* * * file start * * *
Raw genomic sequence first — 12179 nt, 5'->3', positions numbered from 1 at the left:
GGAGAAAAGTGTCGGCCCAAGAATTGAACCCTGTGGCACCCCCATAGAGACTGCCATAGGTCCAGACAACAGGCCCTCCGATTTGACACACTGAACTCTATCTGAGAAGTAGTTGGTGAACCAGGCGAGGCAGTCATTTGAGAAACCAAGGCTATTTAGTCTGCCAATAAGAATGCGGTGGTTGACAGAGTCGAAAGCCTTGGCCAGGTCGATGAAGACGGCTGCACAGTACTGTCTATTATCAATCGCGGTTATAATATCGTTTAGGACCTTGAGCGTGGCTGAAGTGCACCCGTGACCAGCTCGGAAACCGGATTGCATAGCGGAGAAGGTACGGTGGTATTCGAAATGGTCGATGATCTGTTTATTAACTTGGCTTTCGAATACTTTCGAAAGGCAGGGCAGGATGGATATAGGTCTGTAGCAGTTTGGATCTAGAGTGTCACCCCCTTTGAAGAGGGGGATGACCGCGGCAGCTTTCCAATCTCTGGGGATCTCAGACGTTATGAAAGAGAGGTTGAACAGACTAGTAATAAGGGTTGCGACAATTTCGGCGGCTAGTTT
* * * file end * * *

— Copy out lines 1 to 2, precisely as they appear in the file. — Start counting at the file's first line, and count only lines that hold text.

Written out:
Raw genomic sequence first — 12179 nt, 5'->3', positions numbered from 1 at the left:
GGAGAAAAGTGTCGGCCCAAGAATTGAACCCTGTGGCACCCCCATAGAGACTGCCATAGGTCCAGACAACAGGCCCTCCGATTTGACACACTGAACTCTATCTGAGAAGTAGTTGGTGAACCAGGCGAGGCAGTCATTTGAGAAACCAAGGCTATTTAGTCTGCCAATAAGAATGCGGTGGTTGACAGAGTCGAAAGCCTTGGCCAGGTCGATGAAGACGGCTGCACAGTACTGTCTATTATCAATCGCGGTTATAATATCGTTTAGGACCTTGAGCGTGGCTGAAGTGCACCCGTGACCAGCTCGGAAACCGGATTGCATAGCGGAGAAGGTACGGTGGTATTCGAAATGGTCGATGATCTGTTTATTAACTTGGCTTTCGAATACTTTCGAAAGGCAGGGCAGGATGGATATAGGTCTGTAGCAGTTTGGATCTAGAGTGTCACCCCCTTTGAAGAGGGGGATGACCGCGGCAGCTTTCCAATCTCTGGGGATCTCAGACGTTATGAAAGAGAGGTTGAACAGACTAGTAATAAGGGTTGCGACAATTTCGGCGGCTAGTTT